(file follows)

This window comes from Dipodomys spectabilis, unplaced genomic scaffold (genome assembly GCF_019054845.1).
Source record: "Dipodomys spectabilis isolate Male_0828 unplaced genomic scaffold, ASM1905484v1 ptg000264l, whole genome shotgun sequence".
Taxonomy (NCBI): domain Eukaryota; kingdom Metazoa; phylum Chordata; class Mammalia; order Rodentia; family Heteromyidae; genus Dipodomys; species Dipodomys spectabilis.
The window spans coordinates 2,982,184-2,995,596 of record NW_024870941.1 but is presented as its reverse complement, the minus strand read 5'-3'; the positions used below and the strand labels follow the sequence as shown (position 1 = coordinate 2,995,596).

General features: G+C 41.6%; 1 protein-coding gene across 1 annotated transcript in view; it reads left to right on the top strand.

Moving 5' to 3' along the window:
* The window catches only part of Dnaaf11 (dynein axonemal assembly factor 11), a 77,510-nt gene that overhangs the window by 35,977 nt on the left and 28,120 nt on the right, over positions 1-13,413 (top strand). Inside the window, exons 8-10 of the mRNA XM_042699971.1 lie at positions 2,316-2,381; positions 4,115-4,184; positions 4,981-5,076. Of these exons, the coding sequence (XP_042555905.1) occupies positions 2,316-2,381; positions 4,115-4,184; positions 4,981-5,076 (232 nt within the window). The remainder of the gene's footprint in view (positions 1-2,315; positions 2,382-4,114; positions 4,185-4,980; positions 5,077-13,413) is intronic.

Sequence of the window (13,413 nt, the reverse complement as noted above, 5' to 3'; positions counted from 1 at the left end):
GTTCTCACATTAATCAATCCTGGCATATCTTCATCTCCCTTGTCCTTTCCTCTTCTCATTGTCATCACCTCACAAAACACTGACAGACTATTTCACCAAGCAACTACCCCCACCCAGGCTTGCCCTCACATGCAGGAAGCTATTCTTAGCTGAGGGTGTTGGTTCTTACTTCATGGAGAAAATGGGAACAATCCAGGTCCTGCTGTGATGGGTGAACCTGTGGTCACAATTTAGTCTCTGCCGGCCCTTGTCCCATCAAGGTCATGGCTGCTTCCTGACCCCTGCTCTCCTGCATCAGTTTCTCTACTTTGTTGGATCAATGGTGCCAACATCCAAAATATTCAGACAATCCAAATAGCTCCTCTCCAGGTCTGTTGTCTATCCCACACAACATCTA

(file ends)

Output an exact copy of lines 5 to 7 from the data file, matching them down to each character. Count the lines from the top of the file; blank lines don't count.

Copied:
General features: G+C 41.6%; 1 protein-coding gene across 1 annotated transcript in view; it reads left to right on the top strand.

Moving 5' to 3' along the window:
* The window catches only part of Dnaaf11 (dynein axonemal assembly factor 11), a 77,510-nt gene that overhangs the window by 35,977 nt on the left and 28,120 nt on the right, over positions 1-13,413 (top strand). Inside the window, exons 8-10 of the mRNA XM_042699971.1 lie at positions 2,316-2,381; positions 4,115-4,184; positions 4,981-5,076. Of these exons, the coding sequence (XP_042555905.1) occupies positions 2,316-2,381; positions 4,115-4,184; positions 4,981-5,076 (232 nt within the window). The remainder of the gene's footprint in view (positions 1-2,315; positions 2,382-4,114; positions 4,185-4,980; positions 5,077-13,413) is intronic.